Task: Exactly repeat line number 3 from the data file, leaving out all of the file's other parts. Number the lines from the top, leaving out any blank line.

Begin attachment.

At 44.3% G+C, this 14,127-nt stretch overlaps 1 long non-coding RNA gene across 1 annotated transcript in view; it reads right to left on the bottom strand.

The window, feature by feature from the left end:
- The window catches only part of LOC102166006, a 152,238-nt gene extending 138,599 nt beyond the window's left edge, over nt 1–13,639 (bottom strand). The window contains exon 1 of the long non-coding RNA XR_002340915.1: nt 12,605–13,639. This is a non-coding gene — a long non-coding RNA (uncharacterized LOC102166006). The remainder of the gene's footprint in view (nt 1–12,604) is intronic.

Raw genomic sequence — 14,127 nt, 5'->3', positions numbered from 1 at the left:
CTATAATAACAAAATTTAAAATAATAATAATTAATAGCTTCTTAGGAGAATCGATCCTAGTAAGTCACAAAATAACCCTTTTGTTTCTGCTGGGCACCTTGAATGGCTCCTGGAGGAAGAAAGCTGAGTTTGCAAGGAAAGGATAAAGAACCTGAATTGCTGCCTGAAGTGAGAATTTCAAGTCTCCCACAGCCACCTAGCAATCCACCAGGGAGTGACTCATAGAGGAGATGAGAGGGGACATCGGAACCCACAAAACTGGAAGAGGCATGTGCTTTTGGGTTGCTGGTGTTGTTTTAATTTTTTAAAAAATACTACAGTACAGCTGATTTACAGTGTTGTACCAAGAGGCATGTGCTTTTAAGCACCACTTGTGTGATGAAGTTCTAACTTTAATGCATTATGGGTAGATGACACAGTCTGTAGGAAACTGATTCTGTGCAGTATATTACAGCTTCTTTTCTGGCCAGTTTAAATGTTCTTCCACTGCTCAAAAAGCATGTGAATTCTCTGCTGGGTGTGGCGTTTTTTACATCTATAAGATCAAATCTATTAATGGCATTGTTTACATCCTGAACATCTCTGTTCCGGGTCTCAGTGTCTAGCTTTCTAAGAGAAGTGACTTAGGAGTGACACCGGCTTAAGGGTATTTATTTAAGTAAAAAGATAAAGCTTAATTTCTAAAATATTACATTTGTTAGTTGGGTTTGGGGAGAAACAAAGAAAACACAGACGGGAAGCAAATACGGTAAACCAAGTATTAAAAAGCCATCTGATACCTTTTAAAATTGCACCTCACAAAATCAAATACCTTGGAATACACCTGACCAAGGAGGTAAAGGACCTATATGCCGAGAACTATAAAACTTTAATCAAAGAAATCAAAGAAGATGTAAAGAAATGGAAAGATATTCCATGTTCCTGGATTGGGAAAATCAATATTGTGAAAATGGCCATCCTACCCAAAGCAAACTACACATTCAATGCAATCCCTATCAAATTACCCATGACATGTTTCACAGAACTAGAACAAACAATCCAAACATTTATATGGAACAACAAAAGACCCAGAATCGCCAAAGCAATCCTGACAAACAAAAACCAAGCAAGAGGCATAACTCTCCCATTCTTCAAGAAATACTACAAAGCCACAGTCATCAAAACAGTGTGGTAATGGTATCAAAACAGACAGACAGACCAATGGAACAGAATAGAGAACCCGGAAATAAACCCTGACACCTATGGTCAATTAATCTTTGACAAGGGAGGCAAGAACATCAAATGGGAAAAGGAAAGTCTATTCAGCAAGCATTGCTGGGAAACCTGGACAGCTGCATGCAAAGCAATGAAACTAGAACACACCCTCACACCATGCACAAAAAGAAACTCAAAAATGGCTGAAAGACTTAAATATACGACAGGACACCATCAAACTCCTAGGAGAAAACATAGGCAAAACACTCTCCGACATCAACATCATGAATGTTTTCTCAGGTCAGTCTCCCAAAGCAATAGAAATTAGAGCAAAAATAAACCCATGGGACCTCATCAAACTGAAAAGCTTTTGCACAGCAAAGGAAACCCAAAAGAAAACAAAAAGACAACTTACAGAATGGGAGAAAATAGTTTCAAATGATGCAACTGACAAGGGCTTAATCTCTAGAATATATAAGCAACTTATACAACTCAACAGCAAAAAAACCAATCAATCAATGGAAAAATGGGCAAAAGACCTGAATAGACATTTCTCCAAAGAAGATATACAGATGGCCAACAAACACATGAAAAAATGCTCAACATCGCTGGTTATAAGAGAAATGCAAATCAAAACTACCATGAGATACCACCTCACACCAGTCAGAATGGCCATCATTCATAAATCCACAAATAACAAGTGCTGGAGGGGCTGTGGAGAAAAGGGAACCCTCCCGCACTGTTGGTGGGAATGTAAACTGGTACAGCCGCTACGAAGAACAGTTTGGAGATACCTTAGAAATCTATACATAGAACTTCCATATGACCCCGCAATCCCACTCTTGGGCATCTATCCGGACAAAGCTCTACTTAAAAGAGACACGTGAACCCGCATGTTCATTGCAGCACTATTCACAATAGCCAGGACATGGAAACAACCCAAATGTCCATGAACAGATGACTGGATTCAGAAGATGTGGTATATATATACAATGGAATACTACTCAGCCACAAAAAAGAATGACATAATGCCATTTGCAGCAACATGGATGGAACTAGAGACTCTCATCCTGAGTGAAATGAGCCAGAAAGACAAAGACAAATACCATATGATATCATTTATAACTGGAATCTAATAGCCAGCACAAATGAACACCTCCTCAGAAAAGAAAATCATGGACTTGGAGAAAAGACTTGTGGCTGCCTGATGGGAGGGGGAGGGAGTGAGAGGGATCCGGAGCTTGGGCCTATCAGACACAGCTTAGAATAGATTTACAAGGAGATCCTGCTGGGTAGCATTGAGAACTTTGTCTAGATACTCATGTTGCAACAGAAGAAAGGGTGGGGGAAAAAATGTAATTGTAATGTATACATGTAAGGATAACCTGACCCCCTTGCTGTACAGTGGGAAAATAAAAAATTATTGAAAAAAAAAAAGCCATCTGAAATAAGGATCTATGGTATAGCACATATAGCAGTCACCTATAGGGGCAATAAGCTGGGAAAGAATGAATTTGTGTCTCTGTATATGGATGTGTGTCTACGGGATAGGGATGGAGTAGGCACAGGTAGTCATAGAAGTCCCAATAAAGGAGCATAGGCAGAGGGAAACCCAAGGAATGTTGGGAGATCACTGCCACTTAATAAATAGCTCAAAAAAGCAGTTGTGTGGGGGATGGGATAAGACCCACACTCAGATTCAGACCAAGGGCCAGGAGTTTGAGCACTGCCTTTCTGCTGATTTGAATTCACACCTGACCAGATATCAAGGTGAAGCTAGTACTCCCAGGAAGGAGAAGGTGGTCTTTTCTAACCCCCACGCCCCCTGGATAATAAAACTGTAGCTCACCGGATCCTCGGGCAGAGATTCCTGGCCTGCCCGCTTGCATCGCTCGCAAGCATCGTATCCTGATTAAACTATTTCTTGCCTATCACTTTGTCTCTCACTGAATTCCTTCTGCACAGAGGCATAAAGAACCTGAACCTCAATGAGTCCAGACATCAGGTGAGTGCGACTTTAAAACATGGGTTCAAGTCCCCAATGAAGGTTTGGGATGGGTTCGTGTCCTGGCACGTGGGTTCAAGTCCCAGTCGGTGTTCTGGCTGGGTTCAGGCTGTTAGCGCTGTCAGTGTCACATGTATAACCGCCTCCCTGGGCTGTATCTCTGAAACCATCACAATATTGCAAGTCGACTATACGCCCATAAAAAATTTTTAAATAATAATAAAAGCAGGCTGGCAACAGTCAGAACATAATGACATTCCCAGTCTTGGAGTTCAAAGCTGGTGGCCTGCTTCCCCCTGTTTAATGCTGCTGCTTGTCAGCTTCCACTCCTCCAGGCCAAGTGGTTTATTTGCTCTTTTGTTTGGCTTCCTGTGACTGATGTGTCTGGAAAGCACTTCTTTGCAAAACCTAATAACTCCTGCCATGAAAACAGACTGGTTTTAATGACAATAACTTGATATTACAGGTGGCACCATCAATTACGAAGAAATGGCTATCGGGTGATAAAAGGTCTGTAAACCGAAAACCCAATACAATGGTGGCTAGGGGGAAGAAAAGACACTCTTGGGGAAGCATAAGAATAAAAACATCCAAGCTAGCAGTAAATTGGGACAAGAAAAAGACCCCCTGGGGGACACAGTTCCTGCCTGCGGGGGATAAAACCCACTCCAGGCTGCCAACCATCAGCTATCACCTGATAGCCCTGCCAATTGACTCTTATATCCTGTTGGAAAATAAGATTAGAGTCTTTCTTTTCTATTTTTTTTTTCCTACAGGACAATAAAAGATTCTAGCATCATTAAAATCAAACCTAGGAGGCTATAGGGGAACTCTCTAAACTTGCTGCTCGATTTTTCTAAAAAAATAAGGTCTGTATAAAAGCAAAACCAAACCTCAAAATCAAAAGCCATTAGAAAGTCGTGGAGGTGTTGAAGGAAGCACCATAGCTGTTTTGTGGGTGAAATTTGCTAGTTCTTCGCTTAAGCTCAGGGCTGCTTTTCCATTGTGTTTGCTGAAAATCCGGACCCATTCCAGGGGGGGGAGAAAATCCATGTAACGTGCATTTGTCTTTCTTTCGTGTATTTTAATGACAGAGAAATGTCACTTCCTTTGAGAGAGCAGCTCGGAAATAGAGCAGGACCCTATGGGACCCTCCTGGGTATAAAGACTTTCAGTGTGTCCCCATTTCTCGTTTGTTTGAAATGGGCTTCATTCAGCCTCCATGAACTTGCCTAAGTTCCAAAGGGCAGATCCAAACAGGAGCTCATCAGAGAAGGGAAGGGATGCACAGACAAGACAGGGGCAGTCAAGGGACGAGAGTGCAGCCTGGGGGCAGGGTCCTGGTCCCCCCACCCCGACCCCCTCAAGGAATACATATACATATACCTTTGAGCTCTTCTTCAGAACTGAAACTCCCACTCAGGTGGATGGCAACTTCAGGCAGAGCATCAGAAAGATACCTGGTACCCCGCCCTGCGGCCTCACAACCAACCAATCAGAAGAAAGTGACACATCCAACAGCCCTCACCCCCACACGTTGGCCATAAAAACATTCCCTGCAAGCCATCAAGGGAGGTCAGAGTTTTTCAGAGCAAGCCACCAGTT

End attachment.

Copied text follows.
- The window catches only part of LOC102166006, a 152,238-nt gene extending 138,599 nt beyond the window's left edge, over nt 1–13,639 (bottom strand). The window contains exon 1 of the long non-coding RNA XR_002340915.1: nt 12,605–13,639. This is a non-coding gene — a long non-coding RNA (uncharacterized LOC102166006). The remainder of the gene's footprint in view (nt 1–12,604) is intronic.